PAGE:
Obviously, I am not against texting in the workplace completely. There are cases when it’s easier to reach someone for a quick yes or no response that doesn’t involve a phone call or an email that they may not get to until later. There is a difference between texting someone on if they received something that was left for them versus reprimanding them over a text message.
The same holds true for an email correspondence as well. If you have quite a bit of information to relay, and want to get it to handful of people, writing an email may be your best form of communication to utilize. Sometimes writing out what you want to say is not only more eloquent, but also leaves a trace of proof as to what was said about something at the workplace.
For some people, they also have a better time writing out their message in a way that conveys their points effectively and purposefully. Their words don’t get lost with interruptions or in losing their train of thought in the middle of a conversation. Using email can be the right avenue to take to get a project moving, or as a stepping stone to the next step for a project deadline.
If you do choose to use an email to inform your team of something important, be sure to let them know that your door is open to further discussion and that you welcome more interactions than just one that is over an email.
As a leader, remember the letters in the word “communication”
As Pollack says, “remember that ‘u’ comes before ‘i’ in the word ‘communicate.’ If you want your messages to be received, the best thing you can do is to present it in a way that the listener wants to hear it.” Effective communication is when you think about the person on the other end, and how they would want to receive the information.
One way to handle proper communication is to ask your employees how they would like to receive correspondence. Do they prefer a quick call, a text, an email, or would they rather that you stop in to see them if possible? Understanding their preferred method of communication will not only better assist you in the workplace, but also help build rapport with your team and the messages you send out.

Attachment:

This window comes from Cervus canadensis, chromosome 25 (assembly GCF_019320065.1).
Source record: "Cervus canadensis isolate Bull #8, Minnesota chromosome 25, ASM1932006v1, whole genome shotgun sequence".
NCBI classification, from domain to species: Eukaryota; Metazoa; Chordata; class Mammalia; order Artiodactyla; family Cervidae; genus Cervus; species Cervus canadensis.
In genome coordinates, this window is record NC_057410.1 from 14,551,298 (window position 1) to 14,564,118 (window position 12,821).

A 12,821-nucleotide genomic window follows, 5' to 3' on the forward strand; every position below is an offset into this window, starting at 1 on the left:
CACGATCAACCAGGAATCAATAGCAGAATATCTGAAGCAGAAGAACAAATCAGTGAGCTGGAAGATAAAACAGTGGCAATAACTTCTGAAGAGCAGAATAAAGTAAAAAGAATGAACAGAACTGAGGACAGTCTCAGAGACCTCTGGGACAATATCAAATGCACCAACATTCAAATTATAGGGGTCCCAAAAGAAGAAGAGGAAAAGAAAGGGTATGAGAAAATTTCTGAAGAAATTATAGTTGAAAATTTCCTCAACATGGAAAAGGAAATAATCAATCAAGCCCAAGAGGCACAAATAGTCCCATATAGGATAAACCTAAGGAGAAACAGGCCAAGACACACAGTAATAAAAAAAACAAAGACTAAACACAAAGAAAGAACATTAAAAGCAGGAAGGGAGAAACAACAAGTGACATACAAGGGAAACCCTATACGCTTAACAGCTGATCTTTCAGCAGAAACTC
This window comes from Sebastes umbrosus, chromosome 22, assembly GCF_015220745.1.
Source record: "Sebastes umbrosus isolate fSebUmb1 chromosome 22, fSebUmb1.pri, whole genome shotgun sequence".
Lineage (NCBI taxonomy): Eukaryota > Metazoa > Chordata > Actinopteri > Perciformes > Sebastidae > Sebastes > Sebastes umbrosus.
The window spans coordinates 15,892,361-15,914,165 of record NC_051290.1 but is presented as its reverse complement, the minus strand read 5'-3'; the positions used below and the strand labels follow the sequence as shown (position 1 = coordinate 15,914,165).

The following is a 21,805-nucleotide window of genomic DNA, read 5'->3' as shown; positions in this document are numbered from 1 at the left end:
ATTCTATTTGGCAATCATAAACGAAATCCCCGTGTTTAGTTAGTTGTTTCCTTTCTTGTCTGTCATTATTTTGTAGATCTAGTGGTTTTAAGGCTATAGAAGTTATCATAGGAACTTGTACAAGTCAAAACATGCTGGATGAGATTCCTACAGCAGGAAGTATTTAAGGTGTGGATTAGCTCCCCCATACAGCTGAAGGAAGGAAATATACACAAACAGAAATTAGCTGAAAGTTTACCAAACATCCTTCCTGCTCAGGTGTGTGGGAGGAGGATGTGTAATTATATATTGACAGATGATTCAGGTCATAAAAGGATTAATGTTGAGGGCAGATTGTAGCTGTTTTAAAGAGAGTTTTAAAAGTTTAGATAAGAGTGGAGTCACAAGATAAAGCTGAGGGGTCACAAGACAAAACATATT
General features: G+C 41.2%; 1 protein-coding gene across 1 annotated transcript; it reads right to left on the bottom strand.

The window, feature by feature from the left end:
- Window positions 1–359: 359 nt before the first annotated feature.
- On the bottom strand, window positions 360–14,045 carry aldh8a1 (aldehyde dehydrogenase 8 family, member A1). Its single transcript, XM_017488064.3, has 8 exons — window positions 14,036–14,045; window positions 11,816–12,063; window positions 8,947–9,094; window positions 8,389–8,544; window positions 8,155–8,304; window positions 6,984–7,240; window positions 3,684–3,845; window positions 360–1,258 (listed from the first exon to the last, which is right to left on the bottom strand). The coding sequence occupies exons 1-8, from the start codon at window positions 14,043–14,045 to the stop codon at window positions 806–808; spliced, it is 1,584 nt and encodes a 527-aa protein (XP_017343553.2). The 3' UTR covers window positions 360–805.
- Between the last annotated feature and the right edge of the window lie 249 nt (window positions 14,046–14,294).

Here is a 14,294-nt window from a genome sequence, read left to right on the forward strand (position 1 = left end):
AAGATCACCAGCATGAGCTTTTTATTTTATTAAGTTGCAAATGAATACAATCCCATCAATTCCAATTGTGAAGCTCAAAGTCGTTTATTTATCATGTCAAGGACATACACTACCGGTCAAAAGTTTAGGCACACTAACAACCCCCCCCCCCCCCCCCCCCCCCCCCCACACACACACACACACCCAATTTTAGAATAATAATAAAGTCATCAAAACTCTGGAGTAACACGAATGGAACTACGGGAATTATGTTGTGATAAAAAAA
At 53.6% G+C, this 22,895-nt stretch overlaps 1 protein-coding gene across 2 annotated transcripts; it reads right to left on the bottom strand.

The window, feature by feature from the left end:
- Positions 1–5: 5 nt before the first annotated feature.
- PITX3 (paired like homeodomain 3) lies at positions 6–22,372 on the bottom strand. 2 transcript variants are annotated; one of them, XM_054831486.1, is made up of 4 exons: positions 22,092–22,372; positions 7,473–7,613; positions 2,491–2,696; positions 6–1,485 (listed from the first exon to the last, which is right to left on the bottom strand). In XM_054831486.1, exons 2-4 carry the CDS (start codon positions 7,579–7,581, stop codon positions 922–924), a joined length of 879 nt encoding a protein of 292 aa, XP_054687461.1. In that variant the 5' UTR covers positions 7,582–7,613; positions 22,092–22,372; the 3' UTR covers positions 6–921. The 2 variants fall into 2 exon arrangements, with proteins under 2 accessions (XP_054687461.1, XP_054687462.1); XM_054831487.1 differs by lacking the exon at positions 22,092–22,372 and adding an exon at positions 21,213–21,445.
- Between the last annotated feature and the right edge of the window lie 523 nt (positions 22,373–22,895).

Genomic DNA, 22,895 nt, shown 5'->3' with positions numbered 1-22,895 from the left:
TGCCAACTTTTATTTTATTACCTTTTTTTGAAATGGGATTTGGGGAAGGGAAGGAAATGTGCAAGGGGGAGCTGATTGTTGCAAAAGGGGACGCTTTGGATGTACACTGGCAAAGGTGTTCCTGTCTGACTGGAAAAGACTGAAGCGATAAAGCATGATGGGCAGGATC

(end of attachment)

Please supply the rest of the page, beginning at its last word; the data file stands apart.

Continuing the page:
For some of the most important information you relay, it’s important to do that with face-to-face interaction. In this digital age, the power of eye contact and sitting right in front of someone is more novelty than the norm. Regardless, it should be the avenue most utilized when talking about some of your most important and high-profile company projects. Remember that when it comes to effectively communicating your expectations on something that is important for your company.
Pollack summarizes her belief in proper office communication by saying, “Every time you make a savvy communication decision, you are building a stronger professional reputation.”
While it may not be rocket science to know which communication avenue to use with your employees, it still is one of the most important aspects in building rapport and professionalism with your team and within your company.
So next time you go to send that work-related text just think, “Is this how I would want to receive this message?” before hitting the send key.